Post-war Jewish Immigrants Losing Citizenship in Bohemia-moravia
Menu JTA Search

Post-war Jewish Immigrants Losing Citizenship in Bohemia-moravia

Download PDF for this date

Prague advices said today that all Jews who had immigrated to Bohemia and Moravia after 1918 were being systematically deprived of their citizenship. Exemptions announced by the Hacha Government before the German occupation, applying to persons educated in Czech schools, members of Czech organizations, those who acknowledged Czech nationality during the 1939 census and others, are no longer being granted.

The denaturalized persons lose the right to work. It is expected that a decree will shortly be issued proclaiming as “stateless” all Jews who were naturalized after 1918, thus making further revisions superfluous. It is believed that speeding up of denaturalization is the result of an influx of Germans who are obtaining posts previously occupied by Czechs and for whom new jobs, such as commissars for Jewish businesses, must be found.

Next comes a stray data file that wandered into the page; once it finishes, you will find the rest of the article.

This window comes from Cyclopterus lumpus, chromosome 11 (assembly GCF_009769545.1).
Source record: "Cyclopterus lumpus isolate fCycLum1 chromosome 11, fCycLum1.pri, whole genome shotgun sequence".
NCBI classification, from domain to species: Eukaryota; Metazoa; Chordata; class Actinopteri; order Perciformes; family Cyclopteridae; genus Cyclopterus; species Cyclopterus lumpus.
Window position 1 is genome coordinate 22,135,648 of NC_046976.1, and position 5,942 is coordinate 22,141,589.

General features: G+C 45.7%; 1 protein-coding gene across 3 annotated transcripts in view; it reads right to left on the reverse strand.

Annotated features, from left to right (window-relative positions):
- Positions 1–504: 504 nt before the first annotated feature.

Four hundred emigrants, mostly refugees from Germany and Austria, were reported to have left Bruenn by train, bound for Yugoslavia and thence to Ecuador.

The Polish Government has refused visas to Prof. Franz Kahn, general secretary of the Zionist Organization of Bohemia and Moravia, and M. Edelman, manager of the Palestine Office. With the approval of the Gestapo they had intended to go to Warsaw for a few days to attend a conference on distribution of Palestine immigration certificates.

Founding Funders

The digitization of the JTA Archive would not have been possible without the generous support of the following donors:
  • The Gottesman Fund
  • Righteous Persons Foundation
  • Charles H. Revson Foundation
  • Elisa Spungen Bildner and Robert Bildner, in honor of Norma Spungen
  • George S. Blumenthal
  • Grace and Scott Offen Charitable Fund